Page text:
My wife doesn’t ask for very much, in fact she is the only woman I have ever met who doesn’t enjoy receiving gifts! She did bug me once to buy her some diamond jewelry. One of the few Thai girlfriends she had in our area kept flashing her jewelry in my wife’s face. This woman had to be a former bargirl! Suddenly my wife, the woman whose favorite place to shop was the local Dollar Store, could not live without diamonds! Sometimes it is pointless to argue. Okay she wanted diamonds, I would give her diamonds! I drove her up to a jewelry store in Vermont that was noted for its diamonds. Go ahead I said, pick out whatever you want, we can afford it (at the moment!). I must admit she had excellent taste! She chose a gorgeous necklace that looked lovely on her. It was a mere $7,000! The woman who preferred budget toilet paper had no problem (at the time) with me plunking out my credit card and spending more than her parents earned in a year, on some shiny former pieces of carbon! And how often has she worn them? Well of course she had to shove them in the face of her girlfriend! Aside from that, she rarely takes them out of her hiding place. I do insist she wear them when she wears one of her Thai silk outfits. She did show them to her sisters, but she is afraid to wear them in Thailand! That sounds like a ringing endorsement of Thai society if I’ve ever heard one!
Anyway, getting back to my story, Lampang looked like a good place to live. The next questions were where in Lampang? What land was for sale? How did we find an architect and a builder?
Finding available land was NOT easy, because there are NO real estate agents in Lampang! There are NO listings in the local newspapers! Those of you living in Bangkok or Pattaya or Chiang Mai have real estate agencies. But in Lampang, if you want to buy, sell or rent, it is strictly word of mouth. You need to talk to somebody whose uncle’s friend’s cousin thinks he knows someone who can help you! We spent a long frustrating day making enquiries to anyone who would listen, but were coming up empty. We were shown some ridiculously overpriced pieces of land that were not even suitable for what we wanted.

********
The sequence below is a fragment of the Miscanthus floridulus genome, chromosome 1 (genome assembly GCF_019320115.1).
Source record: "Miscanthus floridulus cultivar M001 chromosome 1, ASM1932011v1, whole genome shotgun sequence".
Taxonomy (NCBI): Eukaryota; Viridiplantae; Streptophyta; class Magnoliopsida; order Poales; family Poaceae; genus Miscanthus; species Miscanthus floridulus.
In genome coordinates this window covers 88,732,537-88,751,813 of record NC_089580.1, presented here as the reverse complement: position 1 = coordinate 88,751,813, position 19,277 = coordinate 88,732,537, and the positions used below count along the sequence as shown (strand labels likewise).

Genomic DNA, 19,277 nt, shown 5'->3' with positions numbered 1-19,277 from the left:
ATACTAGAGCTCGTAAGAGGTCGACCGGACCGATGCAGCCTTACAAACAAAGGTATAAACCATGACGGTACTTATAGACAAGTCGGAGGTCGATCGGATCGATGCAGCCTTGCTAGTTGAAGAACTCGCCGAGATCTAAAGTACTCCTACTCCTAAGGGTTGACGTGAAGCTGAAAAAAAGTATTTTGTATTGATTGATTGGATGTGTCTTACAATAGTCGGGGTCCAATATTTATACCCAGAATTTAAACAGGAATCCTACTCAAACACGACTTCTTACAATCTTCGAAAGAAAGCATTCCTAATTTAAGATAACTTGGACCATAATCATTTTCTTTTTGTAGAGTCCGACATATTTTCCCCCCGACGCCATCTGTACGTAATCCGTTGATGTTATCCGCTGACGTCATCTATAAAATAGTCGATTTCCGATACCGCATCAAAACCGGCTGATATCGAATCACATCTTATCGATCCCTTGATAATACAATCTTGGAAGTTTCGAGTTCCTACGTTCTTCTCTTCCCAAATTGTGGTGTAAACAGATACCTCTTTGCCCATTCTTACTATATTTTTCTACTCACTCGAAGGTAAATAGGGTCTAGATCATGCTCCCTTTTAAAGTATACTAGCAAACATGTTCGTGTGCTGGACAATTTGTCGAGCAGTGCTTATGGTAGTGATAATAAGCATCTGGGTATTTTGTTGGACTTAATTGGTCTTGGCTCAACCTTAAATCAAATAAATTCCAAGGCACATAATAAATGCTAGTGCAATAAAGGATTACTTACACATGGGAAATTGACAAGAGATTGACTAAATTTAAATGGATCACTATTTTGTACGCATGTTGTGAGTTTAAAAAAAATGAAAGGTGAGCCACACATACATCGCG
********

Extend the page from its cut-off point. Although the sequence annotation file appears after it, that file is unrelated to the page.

We were just about ready to give up, when we literally stumbled into an office promoting a housing development. Now the developments I had seen in Thailand were not exactly what you would call “top-notch”. I have seen some of the shoddiest pieces of construction, where nothing is level or plumb, being touted for premium prices. But what the hell; we’re here, it can’t hurt to take a peek. So we followed the sales girl through the gates of “H****** Homes”. (I’ve change the name because there is no freedom of speech in LOS, there are absurd libel laws, and most importantly, when it comes to the law, the farang is always wrong!)
There weren’t actually many homes there at that time. Usually these places have rows of house that look as though they had been formed with a cookie-cutter, with a minor variation or two. Two things struck me at once. One was a large attractive “park” in the center. The other was an equally attractive teak home, done in the northern “Lanna” style. Now that’s more like it I thought. This looks like my idea of what a Thai home should be. It was small, but looked like something out of a magazine. We were shown to the sales office where we were introduced to the developer, who I will call The Monkey. He was short and did remind me a little of a monkey, but I will eventually get to the reason I gave him his moniker later on.